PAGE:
• Always secure the firearms in your home to protect loved ones from the risks of family fire. As your home situation changes, reevaluate how your storage practices may need to change as well.
  • If traveling, transport your gun locked inside a cool, clean, dry carrying case or storage box.
    • When transporting a firearm, take the same precautions you do while in your home. Unintentional shootings can happen anywhere — so it is important to ensure your gun is stored in a locked container, ideally secured to the frame of your car. Research the various cases and safes specifically designed for your car to find the best option for you.
    • Storing guns in glove boxes or trunks without any additional precautions is not recommended, as both can easily be broken into.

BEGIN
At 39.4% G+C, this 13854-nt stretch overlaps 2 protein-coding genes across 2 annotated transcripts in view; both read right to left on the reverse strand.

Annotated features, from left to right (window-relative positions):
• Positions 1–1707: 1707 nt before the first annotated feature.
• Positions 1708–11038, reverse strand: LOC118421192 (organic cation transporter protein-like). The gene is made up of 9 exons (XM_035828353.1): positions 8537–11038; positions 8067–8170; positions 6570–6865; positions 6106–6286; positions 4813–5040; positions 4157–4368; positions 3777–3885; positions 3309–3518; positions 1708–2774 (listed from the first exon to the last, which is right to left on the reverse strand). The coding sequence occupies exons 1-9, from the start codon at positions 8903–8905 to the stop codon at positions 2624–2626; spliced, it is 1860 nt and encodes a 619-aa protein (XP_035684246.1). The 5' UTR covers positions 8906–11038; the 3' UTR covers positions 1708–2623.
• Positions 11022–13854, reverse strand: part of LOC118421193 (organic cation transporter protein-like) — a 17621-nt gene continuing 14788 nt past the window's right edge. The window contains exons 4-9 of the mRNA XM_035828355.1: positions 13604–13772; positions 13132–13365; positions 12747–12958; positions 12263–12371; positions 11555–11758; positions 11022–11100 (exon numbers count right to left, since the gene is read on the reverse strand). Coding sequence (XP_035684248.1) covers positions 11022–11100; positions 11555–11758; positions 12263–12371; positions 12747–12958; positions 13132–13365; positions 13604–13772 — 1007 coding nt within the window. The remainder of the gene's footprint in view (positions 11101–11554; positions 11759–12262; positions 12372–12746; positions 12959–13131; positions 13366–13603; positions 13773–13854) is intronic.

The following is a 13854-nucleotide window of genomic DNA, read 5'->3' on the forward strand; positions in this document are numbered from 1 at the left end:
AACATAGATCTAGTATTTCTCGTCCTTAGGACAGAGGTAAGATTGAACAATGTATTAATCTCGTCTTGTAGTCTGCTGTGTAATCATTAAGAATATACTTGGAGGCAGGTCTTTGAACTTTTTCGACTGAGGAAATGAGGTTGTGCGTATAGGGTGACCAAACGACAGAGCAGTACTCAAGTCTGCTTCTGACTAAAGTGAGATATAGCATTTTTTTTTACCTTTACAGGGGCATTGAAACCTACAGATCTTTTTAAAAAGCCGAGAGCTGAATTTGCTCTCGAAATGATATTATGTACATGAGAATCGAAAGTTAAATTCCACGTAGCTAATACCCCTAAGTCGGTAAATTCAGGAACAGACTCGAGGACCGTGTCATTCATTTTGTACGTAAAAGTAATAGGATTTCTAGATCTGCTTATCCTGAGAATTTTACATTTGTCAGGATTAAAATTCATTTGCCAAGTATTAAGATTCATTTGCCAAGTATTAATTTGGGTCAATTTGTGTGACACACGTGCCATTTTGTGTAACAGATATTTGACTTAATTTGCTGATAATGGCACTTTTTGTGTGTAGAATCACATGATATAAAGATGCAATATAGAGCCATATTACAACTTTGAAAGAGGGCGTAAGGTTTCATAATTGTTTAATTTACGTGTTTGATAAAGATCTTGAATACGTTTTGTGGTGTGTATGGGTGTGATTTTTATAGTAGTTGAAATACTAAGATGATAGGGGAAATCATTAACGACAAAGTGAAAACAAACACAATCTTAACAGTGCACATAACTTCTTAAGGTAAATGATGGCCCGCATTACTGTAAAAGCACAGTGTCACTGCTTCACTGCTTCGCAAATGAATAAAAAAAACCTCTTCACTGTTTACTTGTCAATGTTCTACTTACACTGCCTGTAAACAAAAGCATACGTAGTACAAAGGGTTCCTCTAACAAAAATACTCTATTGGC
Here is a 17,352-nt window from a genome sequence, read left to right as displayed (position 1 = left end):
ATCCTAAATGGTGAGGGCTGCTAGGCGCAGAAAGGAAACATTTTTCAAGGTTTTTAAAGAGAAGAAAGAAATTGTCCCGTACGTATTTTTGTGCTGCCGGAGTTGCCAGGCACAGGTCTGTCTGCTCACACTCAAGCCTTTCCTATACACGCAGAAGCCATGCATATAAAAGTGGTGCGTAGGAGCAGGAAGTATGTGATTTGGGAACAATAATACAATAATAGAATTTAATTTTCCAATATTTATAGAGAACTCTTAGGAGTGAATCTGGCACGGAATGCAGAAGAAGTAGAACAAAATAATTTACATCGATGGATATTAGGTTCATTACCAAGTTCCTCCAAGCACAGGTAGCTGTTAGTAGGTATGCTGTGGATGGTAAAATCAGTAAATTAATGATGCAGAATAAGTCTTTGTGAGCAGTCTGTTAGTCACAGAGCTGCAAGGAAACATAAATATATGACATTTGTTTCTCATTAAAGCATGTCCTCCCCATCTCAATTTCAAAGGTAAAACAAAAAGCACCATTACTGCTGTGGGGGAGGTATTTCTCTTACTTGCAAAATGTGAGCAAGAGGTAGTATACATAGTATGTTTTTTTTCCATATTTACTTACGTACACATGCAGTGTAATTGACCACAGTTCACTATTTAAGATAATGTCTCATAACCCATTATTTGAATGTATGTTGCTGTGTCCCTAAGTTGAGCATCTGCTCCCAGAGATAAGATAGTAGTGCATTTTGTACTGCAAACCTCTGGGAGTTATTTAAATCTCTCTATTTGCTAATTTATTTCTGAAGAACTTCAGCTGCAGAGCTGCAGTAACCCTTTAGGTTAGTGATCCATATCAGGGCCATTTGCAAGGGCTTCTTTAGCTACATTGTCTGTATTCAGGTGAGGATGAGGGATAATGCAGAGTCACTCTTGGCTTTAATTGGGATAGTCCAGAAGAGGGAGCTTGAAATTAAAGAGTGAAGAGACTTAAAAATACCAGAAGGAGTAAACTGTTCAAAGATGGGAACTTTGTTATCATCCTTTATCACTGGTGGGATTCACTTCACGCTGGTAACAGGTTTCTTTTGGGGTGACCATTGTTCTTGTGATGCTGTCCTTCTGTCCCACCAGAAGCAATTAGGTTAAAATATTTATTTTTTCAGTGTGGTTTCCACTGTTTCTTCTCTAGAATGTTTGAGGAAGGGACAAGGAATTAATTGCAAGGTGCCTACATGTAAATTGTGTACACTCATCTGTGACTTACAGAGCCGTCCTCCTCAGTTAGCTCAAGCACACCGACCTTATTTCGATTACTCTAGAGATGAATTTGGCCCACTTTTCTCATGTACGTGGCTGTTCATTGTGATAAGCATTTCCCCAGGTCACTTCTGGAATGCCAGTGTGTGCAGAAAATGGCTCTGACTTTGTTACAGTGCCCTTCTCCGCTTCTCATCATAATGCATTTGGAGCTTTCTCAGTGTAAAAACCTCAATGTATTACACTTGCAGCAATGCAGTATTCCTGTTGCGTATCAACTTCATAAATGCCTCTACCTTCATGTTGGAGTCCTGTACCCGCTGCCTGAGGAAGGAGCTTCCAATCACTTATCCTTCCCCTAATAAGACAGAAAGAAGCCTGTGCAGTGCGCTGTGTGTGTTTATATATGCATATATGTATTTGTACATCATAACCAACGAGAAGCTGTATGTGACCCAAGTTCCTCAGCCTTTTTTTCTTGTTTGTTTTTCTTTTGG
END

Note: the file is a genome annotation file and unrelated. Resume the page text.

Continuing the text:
• If you happen to let another person drive your car, ensure that they know you keep your firearms inside or consider removing the firearms altogether before you give another person access to your vehicle.
    • For information on how to travel safely with firearms at airports, The Transportation Security Administration has specific guidelines for transporting firearms and ammunition through airports and on commercial aircraft.

For more information about what a responsible gun dealer should look like, read our Brady Gun Dealer Code of Conduct.


    Act responsibly and always practice the following firearm safety tips:

    • Treat every gun as if it is loaded. Always treat your gun as if it could fire at any time. Even when cleaning or transporting your gun, accidents can — and do — happen. Many people have been unintentionally injured or killed because they assumed their gun was unloaded — treating every gun as if it is loaded will help prevent those injuries.